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Naught – Naught Album Review + Stream

In his interview with Red Bull Music Academy, Stephen O’Malley had a utilitarian response when asked about arranging music in the context of doom, drone and minimal music:

Try playing slow. It’s difficult. You have to be very patient. It’s a different kind of skill with listening. You have to find nuance.

Arizona’s Naught play slow. If you ask me, doom this weighty, hellish and morose demands it. Some might call it repetitive or one-note, but at the end of the day, it’s up to the listener to discover the nuance. On their self-titled debut released by Battleground Records, Naught bring three tracks of monochrome doom/sludge shrouded in an otherworldly cavernous ambiance, how-low-can-you-go tuning, blown out guitar/bass tone, and the shrieking of a creature that must be on the receiving end of ongoing physical torture.


Praise must be given to Naught and the great Arizona studio, Arcade Digital Recording, for collectively nailing down the tremendous sounds throughout. Achieving the perfect union between Naught’s imposing music and the chambered atmosphere on this recording truly strengthens the power of the band’s glacial doom. You’ll occasionally hear people criticize the quality of a recording by likening it to sounding as if it were recorded in a cave. Well, this Naught album sounds like it was recorded in a cave, albeit one with proper acoustics. But don’t take that as criticism. Attention to detail was clearly poured over and both tone and atmosphere absolutely radiate.

Onto the songs: “I, The Wraith” begins with mournful clean guitars and atmospheric swells before dropping in perpetually ringing riffs and cymbal-crashing drums. When the vocals first hit, you’re likely to be taken aback. They are wretched beyond most grim black metal and bring to mind Leviathan’s effect-aided shrieks and gurgles. Any semblance of melody is channeled through the melancholy guitar work; both during sorrowful clean passages and the pensive leads.

An eerie instrumental of white-noise wash and void-like shards of feedback leads into “Firmament; Alight.” All things relative; if there is a barn-burner to be found here, this is it. Swinging drums and chugging riffs give the album some welcome momentum and punch. The last few minutes of the track belong to the maniacal performance of Naught’s vocalist. There’s a lifetime’s worth of pain in that inhuman voice.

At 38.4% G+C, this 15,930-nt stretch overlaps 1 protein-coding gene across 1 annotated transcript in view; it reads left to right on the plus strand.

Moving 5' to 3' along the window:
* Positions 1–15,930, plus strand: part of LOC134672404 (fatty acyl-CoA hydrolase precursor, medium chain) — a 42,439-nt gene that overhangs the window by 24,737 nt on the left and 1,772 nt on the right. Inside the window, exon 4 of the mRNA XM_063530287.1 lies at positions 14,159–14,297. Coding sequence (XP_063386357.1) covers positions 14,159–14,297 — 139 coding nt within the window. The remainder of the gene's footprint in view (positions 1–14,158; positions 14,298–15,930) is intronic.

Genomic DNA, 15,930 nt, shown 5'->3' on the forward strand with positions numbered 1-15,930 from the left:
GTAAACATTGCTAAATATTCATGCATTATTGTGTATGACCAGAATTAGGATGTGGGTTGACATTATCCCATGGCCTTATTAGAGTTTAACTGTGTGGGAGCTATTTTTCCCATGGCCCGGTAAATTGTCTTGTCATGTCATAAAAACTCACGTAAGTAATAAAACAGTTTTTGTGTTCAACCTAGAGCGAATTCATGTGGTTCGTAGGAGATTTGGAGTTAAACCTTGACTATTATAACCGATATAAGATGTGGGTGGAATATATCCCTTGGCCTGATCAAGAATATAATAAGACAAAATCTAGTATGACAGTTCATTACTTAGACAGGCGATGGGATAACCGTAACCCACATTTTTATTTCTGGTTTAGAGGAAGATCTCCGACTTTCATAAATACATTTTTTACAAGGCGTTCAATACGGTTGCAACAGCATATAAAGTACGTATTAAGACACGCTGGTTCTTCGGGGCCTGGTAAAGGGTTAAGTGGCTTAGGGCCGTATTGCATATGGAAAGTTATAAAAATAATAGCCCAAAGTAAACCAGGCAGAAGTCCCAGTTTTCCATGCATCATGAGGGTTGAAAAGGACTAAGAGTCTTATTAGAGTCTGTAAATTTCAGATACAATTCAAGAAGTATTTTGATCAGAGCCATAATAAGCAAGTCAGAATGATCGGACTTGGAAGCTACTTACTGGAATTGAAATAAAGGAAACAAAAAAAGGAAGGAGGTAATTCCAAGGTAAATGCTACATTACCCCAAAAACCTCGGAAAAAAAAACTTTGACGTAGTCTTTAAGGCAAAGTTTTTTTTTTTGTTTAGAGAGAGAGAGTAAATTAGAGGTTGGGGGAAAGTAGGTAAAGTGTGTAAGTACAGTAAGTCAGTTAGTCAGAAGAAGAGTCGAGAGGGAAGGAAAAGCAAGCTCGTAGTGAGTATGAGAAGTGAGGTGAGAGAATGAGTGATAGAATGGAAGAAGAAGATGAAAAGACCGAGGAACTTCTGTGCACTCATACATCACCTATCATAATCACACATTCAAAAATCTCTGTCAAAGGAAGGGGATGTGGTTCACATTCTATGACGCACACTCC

Baritone and dirgey clean guitars commence on the final song, “Oblation.” The tone on the guitars here is truly affecting. I’d even call them weepy. As much as I dig the blown-out fuzz of the distorted guitar here, it’s the cleans that I am most often floored by. They really are the key to imbuing Naught with a forlorn quality to their music and the overall vibe.

The track erupts into a funeral march pace of drum crashes and morose accents to the downtrodden riffs. At the 8:45 mark, the drums launch into a flurry of toms as the guitars blanket everything in black with atmospheric effects and washes of melodic noise. The album closes out with the entire band firing on all cylinders.

Naught come through with a debut that while homogeneous in execution, showcases the band’s passion for penning some genuinely primitive, down-and-out doom. The atmosphere achieved transcends your typical doom album into something truly immersive. Look to visual artist, Stephen Wilson, who vividly imagines the vibe contained here with the album artwork. Naught’s serious attention to ambiance, a tremendous vocal performance and built-in nuance all add up to a harrowing debut entry into the world of modern doom.




  1. Aildrek

    March 1, 2016 at 12:48 pm

    It’s no debut. They had already released this fine 2 track EP before …
    As I had stored the link I know it was up on that very Bandcamp page of theirs as well, but it’s no longer there.

  2. Kramer Holleran

    March 1, 2016 at 12:35 pm

    Well done, dudes.

  3. Donna Brain

    March 1, 2016 at 5:46 am


  4. Kylie Edgley

    March 1, 2016 at 5:10 am

    That was outstanding!

  5. Zach James

    March 1, 2016 at 4:16 am

    Matthew Dix

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